Tributes pour in for Prince Leonard — ‘another Sinatra’

Francesca MannGeraldton Guardian
Unique in his field: Prince Leonard with his royal likeness at the Hutt River Province near Northampton.
Camera IconUnique in his field: Prince Leonard with his royal likeness at the Hutt River Province near Northampton. Credit: Kerry Edwards/Picture: WA News

Micronations around the world have taken to social media to express their condolences after Leonard Casley, the founder and first sovereign of the Principality of Hutt River, died February 13.

Mr Casley, or Prince Leonard as he was known, died of a severe chest infection, aged 93.

The self-proclaimed sovereign ruled over the nation for 47 years, making the principality Australia’s oldest micronation.

The Union of Millania and New Granada, a micronation in Colombia established in 2017, described Prince Leonard as inspirational.

“He has inspired our people, and our nation, to keep going,” the message on Twitter read.

The President of the Union of Geovannia, in the Mexican State of Guanajuato, conveyed similar sentiments on the micronation’s official Facebook page.

“(He) contributed immensely to the development and welfare of his people,” Generalissimo Gabriel Geo wrote. “(He was an) inspiration for the other micronations.”

Upon hearing the news of Prince Leonard’s death, the Empire of Guanduania, which claims the whole universe as legitimate territory, declared a national day of mourning.

The Principality of Hutt River was founded in 1970 when Leonard Casley declared his farm independent after a dispute about wheat production quotas with the State Government.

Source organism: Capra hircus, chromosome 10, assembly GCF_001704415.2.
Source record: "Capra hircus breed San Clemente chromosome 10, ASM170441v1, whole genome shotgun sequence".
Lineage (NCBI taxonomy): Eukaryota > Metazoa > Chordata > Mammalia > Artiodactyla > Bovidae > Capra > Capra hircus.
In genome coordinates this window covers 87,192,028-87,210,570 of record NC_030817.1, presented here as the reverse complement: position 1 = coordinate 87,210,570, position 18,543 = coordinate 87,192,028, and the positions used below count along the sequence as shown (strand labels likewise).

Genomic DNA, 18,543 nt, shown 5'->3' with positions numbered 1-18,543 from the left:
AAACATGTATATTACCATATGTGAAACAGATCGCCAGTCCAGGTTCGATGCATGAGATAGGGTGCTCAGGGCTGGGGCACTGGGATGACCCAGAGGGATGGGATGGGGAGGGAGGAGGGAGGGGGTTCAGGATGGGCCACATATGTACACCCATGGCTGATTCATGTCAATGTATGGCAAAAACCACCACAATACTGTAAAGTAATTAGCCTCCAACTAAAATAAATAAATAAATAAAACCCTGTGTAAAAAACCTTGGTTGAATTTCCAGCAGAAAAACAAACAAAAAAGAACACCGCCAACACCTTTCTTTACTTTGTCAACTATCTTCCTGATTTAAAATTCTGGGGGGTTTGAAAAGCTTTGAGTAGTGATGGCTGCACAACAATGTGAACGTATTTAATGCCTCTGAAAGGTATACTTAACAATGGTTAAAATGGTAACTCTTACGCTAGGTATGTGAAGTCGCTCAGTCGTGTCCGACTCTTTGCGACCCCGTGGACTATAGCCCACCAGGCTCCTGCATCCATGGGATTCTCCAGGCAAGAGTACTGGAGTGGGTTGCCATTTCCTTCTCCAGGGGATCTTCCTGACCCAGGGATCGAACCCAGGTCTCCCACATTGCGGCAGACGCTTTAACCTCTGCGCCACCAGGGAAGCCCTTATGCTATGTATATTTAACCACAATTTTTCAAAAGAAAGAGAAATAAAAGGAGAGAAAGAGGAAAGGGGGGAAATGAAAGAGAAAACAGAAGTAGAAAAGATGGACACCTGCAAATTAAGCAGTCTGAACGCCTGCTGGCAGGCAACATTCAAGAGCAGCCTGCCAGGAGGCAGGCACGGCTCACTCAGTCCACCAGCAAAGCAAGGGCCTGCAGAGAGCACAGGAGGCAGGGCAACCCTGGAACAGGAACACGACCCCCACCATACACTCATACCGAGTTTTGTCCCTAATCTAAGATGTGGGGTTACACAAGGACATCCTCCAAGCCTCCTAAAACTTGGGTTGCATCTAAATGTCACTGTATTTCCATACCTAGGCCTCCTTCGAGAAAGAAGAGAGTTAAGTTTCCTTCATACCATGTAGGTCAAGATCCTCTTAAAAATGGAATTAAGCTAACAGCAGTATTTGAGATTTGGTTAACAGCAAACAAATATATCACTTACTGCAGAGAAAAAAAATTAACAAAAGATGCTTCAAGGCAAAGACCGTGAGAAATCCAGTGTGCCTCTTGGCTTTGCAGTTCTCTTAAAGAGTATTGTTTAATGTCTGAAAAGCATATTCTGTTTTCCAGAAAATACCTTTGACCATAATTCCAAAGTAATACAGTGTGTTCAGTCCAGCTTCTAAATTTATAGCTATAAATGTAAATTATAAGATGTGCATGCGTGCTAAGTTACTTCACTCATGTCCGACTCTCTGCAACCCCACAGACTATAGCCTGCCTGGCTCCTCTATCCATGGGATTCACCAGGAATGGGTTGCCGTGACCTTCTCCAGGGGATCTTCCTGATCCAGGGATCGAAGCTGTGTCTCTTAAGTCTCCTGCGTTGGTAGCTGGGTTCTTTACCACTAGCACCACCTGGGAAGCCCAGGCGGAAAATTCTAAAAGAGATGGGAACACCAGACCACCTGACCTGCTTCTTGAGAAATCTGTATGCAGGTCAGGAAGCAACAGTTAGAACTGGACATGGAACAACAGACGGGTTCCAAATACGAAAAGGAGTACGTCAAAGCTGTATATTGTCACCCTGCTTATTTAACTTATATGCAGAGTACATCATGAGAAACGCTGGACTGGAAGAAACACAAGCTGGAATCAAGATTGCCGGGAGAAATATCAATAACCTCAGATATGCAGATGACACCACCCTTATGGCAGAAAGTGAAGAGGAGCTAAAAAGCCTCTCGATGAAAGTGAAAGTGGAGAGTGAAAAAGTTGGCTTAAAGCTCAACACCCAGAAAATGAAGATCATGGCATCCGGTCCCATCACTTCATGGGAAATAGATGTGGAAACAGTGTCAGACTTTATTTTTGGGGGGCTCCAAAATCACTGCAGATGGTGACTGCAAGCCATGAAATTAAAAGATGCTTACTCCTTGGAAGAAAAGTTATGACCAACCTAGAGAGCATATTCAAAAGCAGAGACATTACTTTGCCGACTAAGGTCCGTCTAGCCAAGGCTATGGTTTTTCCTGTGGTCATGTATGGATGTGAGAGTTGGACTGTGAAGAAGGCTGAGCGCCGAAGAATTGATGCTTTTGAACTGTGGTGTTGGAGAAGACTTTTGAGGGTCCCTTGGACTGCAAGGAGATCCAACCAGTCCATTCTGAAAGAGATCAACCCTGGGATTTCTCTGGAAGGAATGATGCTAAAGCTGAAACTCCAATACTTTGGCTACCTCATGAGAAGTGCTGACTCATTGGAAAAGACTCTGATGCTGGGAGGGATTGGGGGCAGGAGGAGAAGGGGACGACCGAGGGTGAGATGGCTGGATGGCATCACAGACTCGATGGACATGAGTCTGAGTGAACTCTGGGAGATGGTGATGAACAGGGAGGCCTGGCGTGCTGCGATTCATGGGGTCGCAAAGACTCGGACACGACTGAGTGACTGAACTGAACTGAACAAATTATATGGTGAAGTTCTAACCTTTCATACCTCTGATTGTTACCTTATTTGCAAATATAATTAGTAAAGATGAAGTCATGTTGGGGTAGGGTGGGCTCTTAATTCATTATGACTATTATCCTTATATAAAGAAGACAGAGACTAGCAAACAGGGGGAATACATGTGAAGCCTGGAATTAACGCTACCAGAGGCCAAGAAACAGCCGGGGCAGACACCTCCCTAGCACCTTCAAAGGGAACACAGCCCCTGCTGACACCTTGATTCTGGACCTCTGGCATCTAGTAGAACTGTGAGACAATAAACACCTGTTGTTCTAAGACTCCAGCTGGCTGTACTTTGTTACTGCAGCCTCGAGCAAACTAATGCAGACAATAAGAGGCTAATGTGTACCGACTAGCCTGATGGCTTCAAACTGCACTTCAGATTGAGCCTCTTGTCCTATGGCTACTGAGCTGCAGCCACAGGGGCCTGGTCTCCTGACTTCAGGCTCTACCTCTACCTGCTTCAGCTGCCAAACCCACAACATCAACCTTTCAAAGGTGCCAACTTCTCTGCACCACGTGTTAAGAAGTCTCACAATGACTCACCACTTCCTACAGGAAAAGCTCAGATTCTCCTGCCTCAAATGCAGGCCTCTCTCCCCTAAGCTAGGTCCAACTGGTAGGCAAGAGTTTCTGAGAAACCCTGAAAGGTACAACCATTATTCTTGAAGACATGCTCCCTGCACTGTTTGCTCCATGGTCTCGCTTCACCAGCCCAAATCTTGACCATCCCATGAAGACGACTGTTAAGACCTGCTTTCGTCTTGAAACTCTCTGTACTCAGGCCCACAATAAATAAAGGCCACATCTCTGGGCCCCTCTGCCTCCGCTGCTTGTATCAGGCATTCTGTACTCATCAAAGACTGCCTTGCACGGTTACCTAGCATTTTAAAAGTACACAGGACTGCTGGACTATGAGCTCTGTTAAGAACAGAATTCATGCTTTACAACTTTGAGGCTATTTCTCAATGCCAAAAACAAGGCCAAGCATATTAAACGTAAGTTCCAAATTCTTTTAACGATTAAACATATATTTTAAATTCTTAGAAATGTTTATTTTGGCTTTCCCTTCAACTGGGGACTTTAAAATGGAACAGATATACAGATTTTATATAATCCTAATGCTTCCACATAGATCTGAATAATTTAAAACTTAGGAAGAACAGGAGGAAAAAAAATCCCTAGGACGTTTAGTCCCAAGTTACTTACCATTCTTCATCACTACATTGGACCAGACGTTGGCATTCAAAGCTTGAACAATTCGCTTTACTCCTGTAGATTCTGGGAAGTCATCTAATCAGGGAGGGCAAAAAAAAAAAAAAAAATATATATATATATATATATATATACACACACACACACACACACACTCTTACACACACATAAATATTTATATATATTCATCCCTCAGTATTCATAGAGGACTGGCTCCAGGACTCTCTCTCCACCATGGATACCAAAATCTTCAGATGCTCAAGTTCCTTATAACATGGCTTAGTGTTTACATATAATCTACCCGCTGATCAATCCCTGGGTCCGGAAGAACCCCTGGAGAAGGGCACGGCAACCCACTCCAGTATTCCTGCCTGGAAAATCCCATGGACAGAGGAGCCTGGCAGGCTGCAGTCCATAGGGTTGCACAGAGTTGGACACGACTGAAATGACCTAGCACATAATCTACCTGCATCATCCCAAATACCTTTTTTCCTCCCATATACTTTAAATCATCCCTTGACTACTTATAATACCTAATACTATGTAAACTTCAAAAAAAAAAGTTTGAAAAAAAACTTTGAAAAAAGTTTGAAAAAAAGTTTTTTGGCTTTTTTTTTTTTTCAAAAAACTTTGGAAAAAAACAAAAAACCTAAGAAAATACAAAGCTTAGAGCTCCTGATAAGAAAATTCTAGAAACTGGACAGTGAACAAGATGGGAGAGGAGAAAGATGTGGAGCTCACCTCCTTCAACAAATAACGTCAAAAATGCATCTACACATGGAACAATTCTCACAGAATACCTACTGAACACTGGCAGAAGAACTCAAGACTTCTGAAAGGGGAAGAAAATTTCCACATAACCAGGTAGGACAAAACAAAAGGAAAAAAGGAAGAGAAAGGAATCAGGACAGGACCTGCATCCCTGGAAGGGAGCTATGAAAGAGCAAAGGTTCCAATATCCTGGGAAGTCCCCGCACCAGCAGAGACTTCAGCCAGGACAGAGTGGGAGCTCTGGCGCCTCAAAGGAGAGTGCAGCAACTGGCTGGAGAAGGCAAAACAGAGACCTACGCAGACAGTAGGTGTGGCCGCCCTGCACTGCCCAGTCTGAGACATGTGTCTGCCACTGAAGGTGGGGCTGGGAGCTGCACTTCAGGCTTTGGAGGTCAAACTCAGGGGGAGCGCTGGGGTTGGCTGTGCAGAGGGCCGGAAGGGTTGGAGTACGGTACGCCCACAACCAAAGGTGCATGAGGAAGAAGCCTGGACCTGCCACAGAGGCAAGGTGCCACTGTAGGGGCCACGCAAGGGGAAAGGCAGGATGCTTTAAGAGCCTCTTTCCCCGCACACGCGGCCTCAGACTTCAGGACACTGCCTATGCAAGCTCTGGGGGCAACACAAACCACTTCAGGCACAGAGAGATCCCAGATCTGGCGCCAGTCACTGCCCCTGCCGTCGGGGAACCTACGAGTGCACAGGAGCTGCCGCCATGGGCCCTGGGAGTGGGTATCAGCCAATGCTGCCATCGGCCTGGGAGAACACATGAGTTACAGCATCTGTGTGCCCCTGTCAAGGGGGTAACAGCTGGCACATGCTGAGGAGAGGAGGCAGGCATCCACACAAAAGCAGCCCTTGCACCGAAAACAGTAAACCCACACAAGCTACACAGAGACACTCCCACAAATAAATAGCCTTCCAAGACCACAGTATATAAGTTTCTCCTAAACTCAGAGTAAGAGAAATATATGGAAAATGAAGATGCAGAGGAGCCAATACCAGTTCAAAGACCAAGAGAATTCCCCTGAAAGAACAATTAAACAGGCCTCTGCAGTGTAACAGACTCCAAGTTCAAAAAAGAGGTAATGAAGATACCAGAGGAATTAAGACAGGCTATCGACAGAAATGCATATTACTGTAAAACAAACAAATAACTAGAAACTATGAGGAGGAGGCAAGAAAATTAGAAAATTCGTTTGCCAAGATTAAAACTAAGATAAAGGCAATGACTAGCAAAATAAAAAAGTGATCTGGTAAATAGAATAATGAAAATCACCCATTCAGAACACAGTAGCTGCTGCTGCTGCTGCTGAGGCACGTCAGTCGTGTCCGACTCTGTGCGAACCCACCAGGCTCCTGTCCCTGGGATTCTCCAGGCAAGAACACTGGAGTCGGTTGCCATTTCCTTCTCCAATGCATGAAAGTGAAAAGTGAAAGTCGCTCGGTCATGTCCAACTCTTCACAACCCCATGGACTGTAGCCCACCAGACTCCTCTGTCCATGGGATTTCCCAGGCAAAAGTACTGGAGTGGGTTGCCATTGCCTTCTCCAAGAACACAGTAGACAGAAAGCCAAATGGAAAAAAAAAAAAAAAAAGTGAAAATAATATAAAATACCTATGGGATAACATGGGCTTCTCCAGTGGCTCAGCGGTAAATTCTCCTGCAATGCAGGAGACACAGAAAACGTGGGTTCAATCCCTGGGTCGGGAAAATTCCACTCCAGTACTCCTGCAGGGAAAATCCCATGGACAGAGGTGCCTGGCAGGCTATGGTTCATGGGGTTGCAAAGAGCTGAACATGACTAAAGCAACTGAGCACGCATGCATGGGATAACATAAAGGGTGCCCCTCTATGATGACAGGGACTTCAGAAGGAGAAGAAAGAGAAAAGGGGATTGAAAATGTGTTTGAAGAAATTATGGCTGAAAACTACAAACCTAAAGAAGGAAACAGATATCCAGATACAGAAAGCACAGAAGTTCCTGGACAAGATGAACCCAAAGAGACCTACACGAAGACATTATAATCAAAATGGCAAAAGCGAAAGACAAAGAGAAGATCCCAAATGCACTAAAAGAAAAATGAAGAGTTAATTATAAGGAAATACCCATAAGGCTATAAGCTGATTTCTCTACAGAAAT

Covering 75sqkm, the principality is larger than several countries, including San Marino and Monaco.

With its own currency, stamps and passports, the micronation has become a major tourism attraction in the Mid West, with thousands visiting the principality’s capital, Nain, each year.

Shire of Northampton president Craig Simkin, who attended Prince Leonard’s abdication ceremony in 2017, said his death was a sad loss in the region.

“He had a bit of notoriety but he was a drawcard — he brought people to our region,” Mr Simkin said.

“Prince Leonard attended the Airing of the Quilts, rolling along in his Rolls Royce in the parade.

“He wasn’t afraid to step out and make himself known.

“He was a little bit eccentric but he was another Frank Sinatra — he did it his way.”

Mr Simkin’s sentiments echo how Prince Leonard spoke about himself in 2017, after he passed the reins onto his youngest son, Prince Graeme.

“I’m a little bit of a controversial (leader), I think,” he said outside Nain’s chapel.

“Some people think ‘he’s a nut’, others think ‘he’s a genius’, but I’m just myself.”

Over the years, the principality has faced battles with the Australian Taxation Office, including in 1977 when the micronation declared war on Australia after refusing demands for payments.

In 2017, the Casley family lost a Supreme Court battle and was ordered to pay about $3 million in unpaid taxes.

But Prince Leonard never gave up and continued fighting for what he believed in. On Twitter, television chef Adam Liaw —– winner of MasterChef Australia in 2009 — commented on how humble Prince Leonard was.

“I respect his spirit in ceding from the Commonwealth, and his humility in declaring himself a prince instead of a king,” he wrote. Author Holden Sheppard, who grew up in Geraldton, said Prince Leonard “totally stuck it to the man” in the “most punk way”.

The borders of the province will reopen March 4.

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